These days I get asked how I’m feeling a moderate amount, most likely because some folks know about my health challenges I faced earlier in the year. I’m actually feeling quite well physically as well as most “other” ways, but this is about my current physical status.
The way I’m judging my physical status is basically two ways. The first is just how I’m thinking about my physical status. Are things working OK? Do I have adequate energy? Sleeping well? How am I feeling compared to a prior timeframe like last year or the year before or some other timeframe when I thought things were really, really good. Basically it’s just some sort of overall internal evaluation of how I think I’m doing and generally the answer is “good’.
The other primary way is by my cycling capabilities some of which is how I feel about the various rides and the other measure is the analysis provided by the various bits of technology that I use while riding like a heart rate monitor and a power meter.
Today, I had an experience with both on my ride.
While doing the ride I noticed that I was able to hold 225-250 watts with a moderate amount of effort. Only a very short time ago this was not possible. Granted, I’ve been riding more frequently to improve my fitness, and it seems to be paying off. While riding I was thinking this was the kind of pace I could hold a couple of years ago while cycling around the Kenora area on the Bypass loop. Feels good to be getting back into better shape. Hopefully, in the summer of 2019 I won’t be hanging on for dear life to the back of the pack on group rides and back into taking my full turns pulling on the front like the “old” days. This internal personal assessment was backed up by the Strava stats. This was one of my better rides in quite some time.
First off, I’m at the lake, so how sweet is that! Next, it’s not raining and I got in a ride with Arthur Fast instead of the usual solo effort. I did flat on the way out to our 9am rendezvous at Tim’s East in Kenora but still made it on time after donating a pint to the mosquitos on the side of the road. We did an all over the place route that was lots of fun.
After we split up in downtown Kenora it was the traditional stop at Starbucks Safeway for a beverage. Then it was an attempt to improve on the Starbucks to Storm Bay Road Strava segment. I gave it a good shot, but there was a strong head wind all the way. Once at the cottage a dip in the lake to cool off, a nice chicken sandwich made by Shirley and a beverage all while soaking up some beautiful sunshine. Then a “nap” followed by steak, baked potato, mushrooms, Caesar salad and likely a movie. Awesome longest day of the year.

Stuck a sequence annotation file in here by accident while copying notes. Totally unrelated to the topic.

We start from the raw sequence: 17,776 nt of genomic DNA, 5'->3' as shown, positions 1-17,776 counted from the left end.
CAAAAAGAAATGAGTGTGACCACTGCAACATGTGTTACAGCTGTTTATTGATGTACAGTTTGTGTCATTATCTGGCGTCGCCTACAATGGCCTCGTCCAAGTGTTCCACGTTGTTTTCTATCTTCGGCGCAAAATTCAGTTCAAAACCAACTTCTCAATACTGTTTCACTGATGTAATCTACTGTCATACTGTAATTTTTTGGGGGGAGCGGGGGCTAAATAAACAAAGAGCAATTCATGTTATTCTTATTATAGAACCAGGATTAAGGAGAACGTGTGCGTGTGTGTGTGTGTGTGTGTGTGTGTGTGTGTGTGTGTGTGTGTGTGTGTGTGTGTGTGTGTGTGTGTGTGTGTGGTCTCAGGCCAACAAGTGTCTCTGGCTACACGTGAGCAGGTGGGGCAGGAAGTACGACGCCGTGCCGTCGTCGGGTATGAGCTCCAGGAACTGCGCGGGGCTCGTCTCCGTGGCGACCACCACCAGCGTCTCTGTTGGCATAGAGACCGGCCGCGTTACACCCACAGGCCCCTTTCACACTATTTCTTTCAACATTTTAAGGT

I join ed up with about 12 other folks including Doug L. and Dave M. for this inaugural ride out to Minaki and back for just over 100km. This was my fastest 100km ride ever, thanks to some young guys setting a blazing pace on the way out, and dropping us on the way back. Coming home it was just Doug & I and I struggled to keep up with him, but we kept a pretty good pace going.
The ride was virtually non-stop. A brief break for about 1-2 minutes at Minaki and another 2 minutes when we got stopped by a train on the way back. Had to fight off cramps in both calves on the way out and some serious leg fatigue and stomach muscle aches on the way back, but still a great ride.
On a related note, I’ve noticed a difference in distances being reported by Strava and the Wahoo Fitness iPhone app. The app is using the speed/cadence sensor data and Strava is using the GPS data. Not much I can do about the GPS data, but after checking the app configuration for the speed/cadence sensor, I had the wrong wheel size circumference. So, all this time I’m actually riding farther and faster that I though, well at least a little bit.
Exactly one year ago today I voluntarily gave up my vehicle and committed to a year of cycle commuting to work and living as a single car family.
The Honda Ridgeline was coming off lease and I just decided not to replace it. This saved quite a bit of money not keeping a 2nd vehicle on the road considering insurance, gas, and downtown parking not to mention the cost of the vehicle.
The downside is I miss my truck and every time I see a Ridgeline on the road I think whistfully about the one I had for four years. The up side is probably the great cycling conditioning I get with a mandatory twice daily 30-40 minute workout. With just cycle commuting I’ve logged over 4,000km in the year.